6 Books To Refresh Your Geology

As professionals we tend to become engaged in specialized fields and projects, and thus have less and less time to refresh our knowledge of general geology. Reading about the progress made and prospects of new findings in our science can also be fun.
This article appeared in Vol. 13, No. 4 - 2016


There is something fascinating about being a college student (even if we may not have fully appreciated it at the time): the energy, an urge for learning our favorite subjects, and hopes for building a great future. Those of us working in the geological sciences and industries have experienced this ourselves in our college years. But, over time, we tend to become more engaged in our specialized fields and projects, and thus have less and less time to refresh our knowledge of general geology. Reading about the progress made, problems still remaining, and prospects of new findings in our science can also be fun. And if we find an informative and engaging book, it would be nice to give it to friends as a birthday and Christmas present. Here I introduce six popular geology books that may be of interest to the readers of GEO ExPro. 

Reading the Rocks: The Autobiography of the Earth by Marcia Bjornerud (2006) is a good start. Written by an experienced geology professor (Bjornerud won the Association of Women Geoscientists 2011 Outstanding Educator Award), this book sums up the vast expanse of geology in a succinct style, and is thus a great review of the subject. The author’s choice of titles for the chapters and sections as well as the opening epigrams and quotes give a flavor of poetry to the book; for example, the chapter “The Tao of Earth” begins with this phrase from the Roman writer Plutarch: “For water continually dropping will wear hard rocks hollow” (similar to a phrase in The Tao Te Ching). The book is full of information and insight. 

Why Geology Matters: Decoding the Past, Anticipating the Future by Doug Macdugall (2011) is another well-written book on important topics in geoscience including the geologic time scale, the earth’s interior, meteorite impacts, plate tectonics, earthquakes, mountain building processes, ice ages, climate warming, large volcanic eruptions, and so forth. Macdugall, an emeritus professor at Scripps Institution of Oceanography, University of California in San Diego, has published three other geology books - Nature’s Clocks, Frozen Earth, and A Short History of Planet Earth

Richard Fortey’s Earth (2004) and Life (1997) are a must not only for the educated public but also for professional geologists. Highly detailed, with historical anecdotes, and written in a masterly prose, these two books take the reader on a tour of 20 geologically interesting places around the world (Earth) and through the four billion-year history of life on Earth (Life). Fortey, a renowned trilobite paleontologist at the Natural History Museum in London and 2007 president of the Geological Society of London, has won several awards and honorary doctorates for his writings on geology (see Making Geology Accessible, GEO ExPro Vol. 4, No. 3).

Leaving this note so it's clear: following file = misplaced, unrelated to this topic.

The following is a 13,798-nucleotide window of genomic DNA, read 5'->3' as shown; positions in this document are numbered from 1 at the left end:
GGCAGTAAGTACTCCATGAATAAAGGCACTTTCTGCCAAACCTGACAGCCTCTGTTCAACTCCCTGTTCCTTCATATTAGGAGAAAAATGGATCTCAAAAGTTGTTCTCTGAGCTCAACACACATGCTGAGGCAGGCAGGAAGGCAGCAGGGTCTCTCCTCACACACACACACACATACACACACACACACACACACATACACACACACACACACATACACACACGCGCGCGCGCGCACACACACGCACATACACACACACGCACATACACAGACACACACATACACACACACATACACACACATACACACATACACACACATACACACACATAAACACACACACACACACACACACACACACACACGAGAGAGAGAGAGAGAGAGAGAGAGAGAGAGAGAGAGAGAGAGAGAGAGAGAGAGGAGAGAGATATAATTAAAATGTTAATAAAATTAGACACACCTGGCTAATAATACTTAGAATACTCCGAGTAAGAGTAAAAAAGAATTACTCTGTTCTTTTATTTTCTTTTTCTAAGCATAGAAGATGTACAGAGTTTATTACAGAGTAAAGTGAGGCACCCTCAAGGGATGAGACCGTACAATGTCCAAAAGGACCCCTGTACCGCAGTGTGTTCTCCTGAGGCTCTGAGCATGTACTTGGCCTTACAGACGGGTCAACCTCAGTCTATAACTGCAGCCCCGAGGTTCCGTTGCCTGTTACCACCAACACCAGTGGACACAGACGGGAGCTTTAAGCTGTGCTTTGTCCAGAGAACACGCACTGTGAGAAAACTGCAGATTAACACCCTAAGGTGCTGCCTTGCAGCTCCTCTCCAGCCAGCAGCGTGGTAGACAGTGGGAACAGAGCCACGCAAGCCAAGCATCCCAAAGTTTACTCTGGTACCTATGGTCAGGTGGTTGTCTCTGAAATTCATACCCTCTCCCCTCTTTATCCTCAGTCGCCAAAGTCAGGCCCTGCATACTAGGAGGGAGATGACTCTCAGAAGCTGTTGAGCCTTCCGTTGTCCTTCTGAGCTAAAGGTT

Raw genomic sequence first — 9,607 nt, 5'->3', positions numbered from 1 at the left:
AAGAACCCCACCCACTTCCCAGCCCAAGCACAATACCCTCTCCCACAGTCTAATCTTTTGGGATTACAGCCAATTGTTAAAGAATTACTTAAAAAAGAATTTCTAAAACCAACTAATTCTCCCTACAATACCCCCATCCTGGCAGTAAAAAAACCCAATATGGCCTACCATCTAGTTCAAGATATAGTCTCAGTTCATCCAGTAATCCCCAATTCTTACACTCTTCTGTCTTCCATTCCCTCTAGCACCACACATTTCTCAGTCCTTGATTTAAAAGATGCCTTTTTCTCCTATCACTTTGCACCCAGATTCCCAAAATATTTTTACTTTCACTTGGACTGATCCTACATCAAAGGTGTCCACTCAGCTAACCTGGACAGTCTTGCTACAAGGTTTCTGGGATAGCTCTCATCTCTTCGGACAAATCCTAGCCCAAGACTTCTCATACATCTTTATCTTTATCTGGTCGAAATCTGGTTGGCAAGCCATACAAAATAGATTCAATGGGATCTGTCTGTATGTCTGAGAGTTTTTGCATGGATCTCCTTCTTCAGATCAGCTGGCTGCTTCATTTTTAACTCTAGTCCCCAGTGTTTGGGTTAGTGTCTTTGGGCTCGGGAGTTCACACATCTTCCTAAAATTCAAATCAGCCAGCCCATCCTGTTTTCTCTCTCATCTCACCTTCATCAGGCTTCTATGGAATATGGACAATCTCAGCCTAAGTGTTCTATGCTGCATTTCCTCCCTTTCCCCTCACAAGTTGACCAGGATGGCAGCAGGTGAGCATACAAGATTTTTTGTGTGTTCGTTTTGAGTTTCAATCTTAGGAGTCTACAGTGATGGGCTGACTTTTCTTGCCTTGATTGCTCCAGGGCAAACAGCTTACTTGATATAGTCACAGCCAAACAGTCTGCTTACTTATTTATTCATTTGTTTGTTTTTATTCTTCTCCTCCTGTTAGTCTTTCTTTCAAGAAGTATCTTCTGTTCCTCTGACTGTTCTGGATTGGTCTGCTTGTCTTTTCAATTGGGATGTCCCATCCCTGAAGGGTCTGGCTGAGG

Here on Earth: A Natural History of the Planet by Tim Flannery (2010) is a lucid narrative of planet Earth and earth science. It contains 23 chapters on various topics, and builds a solid bridge between geology and the history of humans including their role in the environmental issues of our time. Flannery, an Australian paleontologist, has published a number of books on the ecological history of mammals and present-day climate change. 

The Story of Earth: The First 4.5 Billion Years, From Stardust to Living Planet by Robert M. Hazen (2012) is a systematic discussion of Earth’s history from its birth in the bosom of the solar system to the near-future scenarios of our ever-changing planet. Based on recent research, in even chapters it examines the Precambrian history of Earth like no other popular geology books have covered; chapter 10 (‘Green Earth’) is the history of Earth from the Cambrian to the Recent. Coming from the pen of a master science writer, this is another must-read book. Hazen is a professor at George Mason University and a researcher in mineralogy at Carnegie Institution’s Geophysical Laboratory. Closely related to this book are his recordings (48 lectures, each 30 minutes), The Origin and Evolution of the Earth: From the Big Bang to the Future of Human Existence (The Great Courses, 2013). 

There are, of course, a number of other fascinating geology books on the market; this list comes from my personal experience and my interest in reading science books. 

For many of us, geoscience is a profession (whether in a teaching, research, laboratory, field, industrial, consulting or publishing environment) and probably a passion as well. Reading about geology can be enjoyable and entertaining – so what better gift than a good science book to give to friends and help promote the scientific literacy and public education that our society badly needs.


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